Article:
It’s a beautiful, unusual tale that unfolds slowly and doesn’t pander to the reader. Both of Niffenegger’s novels tell the stories of ordinary, although perhaps quite unusual, people who must find a way to navigate a frightening, supernatural situation. She tells the tale at the pace she wants, rather than dropping in action sequences and extra dialog where they don’t belong. If you liked the style of The Time Traveler’s Wife, you’ll be pulled in by this ghostly, ethereal tale. I listened to this as an audiobook, and it was excellent in that format; a perfect companion for rainy springtime commutes!
How often do you actually gasp with surprise anymore? Towards the end of Crazy, Stupid, Love, the many plot strands of this movie come together and there is a “reveal” that is truly unexpected.
I applaud director Glenn Ficarra for adeptly weaving together so many relationships and wonderful performances, especially by Emma Stone. She and Ryan Gosling have a chemistry, rivaled only by that between Gosling and Steve Carell. When the last two have a falling-out, it’s almost more upsetting than the breakup of Carell and Julianne Moore. Gosling, as the epitomy of cool confidence, is a pleasure to watch. (There is a scene that will have you running to the library catalog to see if Dirty Dancing is on the shelf)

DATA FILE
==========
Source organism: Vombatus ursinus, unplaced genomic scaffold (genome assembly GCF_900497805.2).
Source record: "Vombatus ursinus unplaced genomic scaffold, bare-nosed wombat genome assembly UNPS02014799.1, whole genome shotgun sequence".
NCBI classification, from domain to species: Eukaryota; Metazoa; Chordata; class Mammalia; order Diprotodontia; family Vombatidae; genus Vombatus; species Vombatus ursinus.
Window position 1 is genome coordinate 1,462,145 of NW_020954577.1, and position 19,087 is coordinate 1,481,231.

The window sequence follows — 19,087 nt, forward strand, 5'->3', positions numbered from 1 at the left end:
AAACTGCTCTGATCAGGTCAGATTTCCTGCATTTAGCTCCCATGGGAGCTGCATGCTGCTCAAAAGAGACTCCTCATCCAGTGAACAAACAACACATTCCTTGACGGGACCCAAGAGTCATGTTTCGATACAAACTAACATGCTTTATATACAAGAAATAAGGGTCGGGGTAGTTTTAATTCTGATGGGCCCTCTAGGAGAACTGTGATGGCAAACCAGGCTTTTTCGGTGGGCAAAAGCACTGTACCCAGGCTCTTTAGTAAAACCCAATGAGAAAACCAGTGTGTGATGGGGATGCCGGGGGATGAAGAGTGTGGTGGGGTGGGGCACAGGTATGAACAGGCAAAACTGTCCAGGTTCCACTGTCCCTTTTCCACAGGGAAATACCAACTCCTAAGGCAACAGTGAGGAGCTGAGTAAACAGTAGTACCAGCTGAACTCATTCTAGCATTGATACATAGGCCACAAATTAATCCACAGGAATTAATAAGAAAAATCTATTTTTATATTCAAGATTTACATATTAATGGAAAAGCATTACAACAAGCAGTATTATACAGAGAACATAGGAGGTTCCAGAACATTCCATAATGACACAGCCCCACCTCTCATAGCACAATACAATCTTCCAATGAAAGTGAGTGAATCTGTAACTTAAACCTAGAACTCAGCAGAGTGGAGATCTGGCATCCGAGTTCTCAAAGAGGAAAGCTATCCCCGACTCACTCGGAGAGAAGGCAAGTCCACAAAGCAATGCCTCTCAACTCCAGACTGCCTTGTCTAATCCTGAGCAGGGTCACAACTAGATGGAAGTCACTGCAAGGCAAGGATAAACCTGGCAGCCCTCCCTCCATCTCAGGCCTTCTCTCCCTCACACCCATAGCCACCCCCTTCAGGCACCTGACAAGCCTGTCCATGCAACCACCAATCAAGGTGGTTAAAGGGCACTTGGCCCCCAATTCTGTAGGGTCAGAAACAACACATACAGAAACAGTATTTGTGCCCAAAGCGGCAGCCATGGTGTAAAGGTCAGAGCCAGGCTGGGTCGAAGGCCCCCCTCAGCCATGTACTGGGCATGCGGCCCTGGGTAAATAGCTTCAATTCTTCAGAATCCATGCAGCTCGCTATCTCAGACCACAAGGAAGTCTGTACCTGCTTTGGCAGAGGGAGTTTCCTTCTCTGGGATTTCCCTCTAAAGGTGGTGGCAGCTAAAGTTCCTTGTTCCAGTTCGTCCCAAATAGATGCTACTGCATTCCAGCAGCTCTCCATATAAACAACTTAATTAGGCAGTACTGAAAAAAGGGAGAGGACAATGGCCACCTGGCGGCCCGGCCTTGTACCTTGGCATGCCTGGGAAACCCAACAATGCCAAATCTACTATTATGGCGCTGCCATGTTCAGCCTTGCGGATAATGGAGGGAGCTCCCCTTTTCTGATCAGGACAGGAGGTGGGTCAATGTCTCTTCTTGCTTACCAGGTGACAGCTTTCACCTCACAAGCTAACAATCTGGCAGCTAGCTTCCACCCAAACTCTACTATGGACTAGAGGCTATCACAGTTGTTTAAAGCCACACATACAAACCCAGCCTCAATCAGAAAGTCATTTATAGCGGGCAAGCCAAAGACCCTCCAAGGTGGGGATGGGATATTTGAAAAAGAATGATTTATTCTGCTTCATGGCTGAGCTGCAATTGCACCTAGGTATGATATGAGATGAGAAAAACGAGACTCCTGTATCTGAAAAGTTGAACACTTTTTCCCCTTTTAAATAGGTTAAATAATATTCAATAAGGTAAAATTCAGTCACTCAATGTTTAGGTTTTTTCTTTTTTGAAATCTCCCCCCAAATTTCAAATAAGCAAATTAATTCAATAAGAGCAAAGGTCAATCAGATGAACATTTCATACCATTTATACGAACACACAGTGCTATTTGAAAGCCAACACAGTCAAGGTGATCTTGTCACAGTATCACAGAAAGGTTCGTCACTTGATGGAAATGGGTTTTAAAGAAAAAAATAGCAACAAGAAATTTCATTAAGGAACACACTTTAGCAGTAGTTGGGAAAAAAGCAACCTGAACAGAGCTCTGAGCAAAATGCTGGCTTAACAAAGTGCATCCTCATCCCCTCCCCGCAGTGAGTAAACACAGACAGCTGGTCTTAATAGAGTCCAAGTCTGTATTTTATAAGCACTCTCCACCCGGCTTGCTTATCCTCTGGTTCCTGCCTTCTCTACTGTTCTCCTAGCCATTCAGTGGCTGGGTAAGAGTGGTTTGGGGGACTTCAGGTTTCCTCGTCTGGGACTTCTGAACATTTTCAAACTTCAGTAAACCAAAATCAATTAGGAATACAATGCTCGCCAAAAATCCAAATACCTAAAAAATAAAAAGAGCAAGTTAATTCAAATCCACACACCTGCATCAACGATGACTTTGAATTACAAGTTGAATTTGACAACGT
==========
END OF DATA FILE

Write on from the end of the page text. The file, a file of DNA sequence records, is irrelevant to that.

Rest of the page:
Go now, and have the time of your life-
Looking for a different way to honor Dad this coming Father’s Day? How about checking out a movie featuring a fabulous father? There’s a lot to choose from — it all depends upon your interests, or perhaps, more importantly, upon the ages of your kids.
For the younger crowd, The Incredibles is a fun choice, and all the people in that family are pretty amazing!
One of my favorites is Mrs. Doubtfire with Robin Williams. This is a good choice for slightly older kids; it’s hilarious, but also quite touching.
If your kids are older — maybe even adults — you may want to check out Father of the Bride. You can chose the popular newer version with Steve Martin, but it might be refreshing to go way back and view the original movie starring Spencer Tracy. See how things have changed, or possibly, how much has stayed the same!
For those of you who’d rather have a real book connection, why not look into To Kill a Mockingbird. Atticus Finch has to be one of the most understanding fathers in the world.